Friday, July 24, 2009

Witnessing a Transition

To celebrate the end of term, some friends and I went to a live show at a bar. As a recent entry attested to, I'm not really a big fan on going to such things, but... it was $10 and a special occasion, so yeah, why not? It was a really interesting experience. The bar was a nice, cozy place, reasonably well-designed for small venues, and the music was pretty good (unfortunately, my favorite song was the second in the main act, so it peaked pretty early for me).

But the really interesting part was the singer. In between numbers, she explained the songs, and, since they came pretty heavily out of her own experiences, she spent a fair amount of time explaining herself too. There were songs about losing faith in love, songs about a friend who had committed suicide, songs about (and by) her family. She'd come just recently from an extended tour in China, and it was pretty clear that the stay had affected her--her music contained oriental influences, and some songs were actually sung in Mandarin (beautiful language, delicious orange, deadly Iron Man villain). Actually, to say it had affected her is probably putting it mildly; a more accurate description would probably be that it transformed her. She had, for a time, in her own mind, at least, belonged there.

Her stories and music both said that she had gone through a very radical, and not entirely untraumatic change. That last bit is speculation on my part, but it seemed pretty evident that she had not only changed, but it was pretty uneasy about her past, and it really came out in places. For example, when she was told the audience about the albums she brought to purchase, she gave out a glowing, enthusiastic description of her new work and how , then added, "and the old stuff is selling at 4 CDs for 30 dollars. Buy it, so I don't have to carry it around."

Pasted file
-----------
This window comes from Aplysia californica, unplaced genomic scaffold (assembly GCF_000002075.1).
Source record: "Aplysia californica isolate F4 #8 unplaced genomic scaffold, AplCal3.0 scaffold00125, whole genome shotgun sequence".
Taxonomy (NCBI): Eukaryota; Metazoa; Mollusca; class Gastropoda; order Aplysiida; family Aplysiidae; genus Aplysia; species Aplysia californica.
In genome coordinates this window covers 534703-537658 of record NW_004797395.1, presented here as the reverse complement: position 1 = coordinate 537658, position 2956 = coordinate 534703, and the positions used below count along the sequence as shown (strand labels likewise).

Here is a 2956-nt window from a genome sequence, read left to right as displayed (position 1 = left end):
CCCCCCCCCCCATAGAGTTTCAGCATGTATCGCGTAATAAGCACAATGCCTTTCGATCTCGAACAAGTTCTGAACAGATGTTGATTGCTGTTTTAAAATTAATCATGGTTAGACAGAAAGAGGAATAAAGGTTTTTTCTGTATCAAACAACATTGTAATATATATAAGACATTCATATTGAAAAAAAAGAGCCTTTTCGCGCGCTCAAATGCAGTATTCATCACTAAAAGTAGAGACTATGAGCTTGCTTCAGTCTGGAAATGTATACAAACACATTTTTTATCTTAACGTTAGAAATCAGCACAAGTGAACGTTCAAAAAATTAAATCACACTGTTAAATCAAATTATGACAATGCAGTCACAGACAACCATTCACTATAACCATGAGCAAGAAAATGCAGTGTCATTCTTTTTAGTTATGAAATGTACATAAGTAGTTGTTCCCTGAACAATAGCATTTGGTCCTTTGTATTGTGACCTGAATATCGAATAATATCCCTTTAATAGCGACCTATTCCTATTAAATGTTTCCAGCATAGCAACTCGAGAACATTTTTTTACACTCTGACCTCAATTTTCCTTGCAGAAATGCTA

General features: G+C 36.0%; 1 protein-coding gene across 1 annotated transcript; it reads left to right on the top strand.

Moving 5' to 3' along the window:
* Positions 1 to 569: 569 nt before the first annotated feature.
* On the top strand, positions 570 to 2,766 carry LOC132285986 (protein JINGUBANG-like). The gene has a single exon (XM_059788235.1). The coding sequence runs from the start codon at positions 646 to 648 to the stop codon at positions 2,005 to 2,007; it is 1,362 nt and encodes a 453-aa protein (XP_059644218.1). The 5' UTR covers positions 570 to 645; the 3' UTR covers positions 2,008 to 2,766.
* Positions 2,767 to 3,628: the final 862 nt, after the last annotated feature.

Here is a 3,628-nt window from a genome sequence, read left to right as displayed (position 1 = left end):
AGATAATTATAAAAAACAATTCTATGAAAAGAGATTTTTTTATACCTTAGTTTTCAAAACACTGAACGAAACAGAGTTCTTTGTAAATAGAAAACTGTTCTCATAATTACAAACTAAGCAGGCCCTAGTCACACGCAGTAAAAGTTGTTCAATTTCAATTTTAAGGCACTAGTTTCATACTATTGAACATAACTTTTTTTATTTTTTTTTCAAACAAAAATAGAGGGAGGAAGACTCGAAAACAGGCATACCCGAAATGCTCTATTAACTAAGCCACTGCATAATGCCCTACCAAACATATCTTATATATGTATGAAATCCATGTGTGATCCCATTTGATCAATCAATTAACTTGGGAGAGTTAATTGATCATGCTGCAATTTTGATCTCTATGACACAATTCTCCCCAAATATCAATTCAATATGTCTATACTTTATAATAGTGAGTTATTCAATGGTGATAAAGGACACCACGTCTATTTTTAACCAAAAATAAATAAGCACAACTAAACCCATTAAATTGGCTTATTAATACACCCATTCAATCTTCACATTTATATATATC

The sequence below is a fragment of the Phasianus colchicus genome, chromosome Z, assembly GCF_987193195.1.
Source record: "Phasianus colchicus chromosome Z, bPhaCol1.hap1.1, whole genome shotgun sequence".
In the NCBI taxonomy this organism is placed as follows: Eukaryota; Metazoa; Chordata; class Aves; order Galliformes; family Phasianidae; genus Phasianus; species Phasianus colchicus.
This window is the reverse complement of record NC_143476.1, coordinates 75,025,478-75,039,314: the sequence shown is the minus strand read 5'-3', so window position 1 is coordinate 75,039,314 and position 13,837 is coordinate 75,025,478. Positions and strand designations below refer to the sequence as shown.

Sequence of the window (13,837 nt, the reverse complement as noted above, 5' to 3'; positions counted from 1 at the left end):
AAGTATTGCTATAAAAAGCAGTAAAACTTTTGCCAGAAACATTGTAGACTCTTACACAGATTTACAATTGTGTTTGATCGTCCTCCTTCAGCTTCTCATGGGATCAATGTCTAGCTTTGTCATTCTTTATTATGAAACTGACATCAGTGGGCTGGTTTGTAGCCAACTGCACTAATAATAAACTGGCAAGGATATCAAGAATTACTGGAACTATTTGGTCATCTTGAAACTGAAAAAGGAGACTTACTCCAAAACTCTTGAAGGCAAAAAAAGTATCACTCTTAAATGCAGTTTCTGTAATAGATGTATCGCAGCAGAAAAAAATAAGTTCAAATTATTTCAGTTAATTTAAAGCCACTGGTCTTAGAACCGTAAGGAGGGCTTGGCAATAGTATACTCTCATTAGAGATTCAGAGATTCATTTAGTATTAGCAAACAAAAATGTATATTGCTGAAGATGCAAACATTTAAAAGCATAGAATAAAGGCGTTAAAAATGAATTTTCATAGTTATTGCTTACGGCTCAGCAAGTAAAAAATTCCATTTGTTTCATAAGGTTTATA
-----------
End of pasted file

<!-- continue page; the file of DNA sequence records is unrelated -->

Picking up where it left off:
After talking to my friends afterwards, I learned about the full scale of the transformation. The last time they had seen the artist, she was a hardcore lesbian muscian, dressed in jeans, simple top, and a "butch" haircut. (Can you tell how uncertain I am in using the lingo? Small town white boy here, folks.) Now, she had stylized hair and a dress, both of which were--conjecture again--probably adopted for her Chinese audience. A lot of the people in the audience were there because they were fans of her old stuff, and identified with who she was. As you'd imagine, they were somewhat disconcerted with her new style, and somewhat upset at her visible attempt to distance herself from the old one.

And yet, these people weren't the only audience. A Chinese woman kept coming near the stage during the performance and taking pictures. While her change in style wasn't going over well with her old fans, it was recruiting new ones.

I'm slightly exaggerating the situation for effect--everyone in the audience clapped really hard and so forth, so there wasn't a complete disconnect--but the story behind the music really caught my attention. This singer invested herself in her songs, and her audience saw themselves reflected in them as well. So what kind of responsibility does she have to herself and her audience in this case? She evidently felt that she wasn't the person who performed that old music, and that at this stage in her life, she doesn't want to be that person anymore. But where does that leave the fans who felt that person was the one they related to?

It's roughly equivalent to a revamp of a beloved tv show, changed in such a manner that everything you know and loved about it is not just different from the old, but dismisses the old as well. Except it's more personal, more real, because the person is standing right in front of you. (That's right. Tonight, I realized that the advantage of live music is a greater rapport between audience and performer. Tomorrow, I'll realize that door knobs open doors, and the left shoe goes on the left foot.) The entire affair was really fascinating for me, because all I got to see was the "After" picture, and the before was present only in traces.

Just so everyone knows, I was *this* close to doing a semiotic analysis of the rhetorical situation. You can take the student out of grad class...

Later Days.

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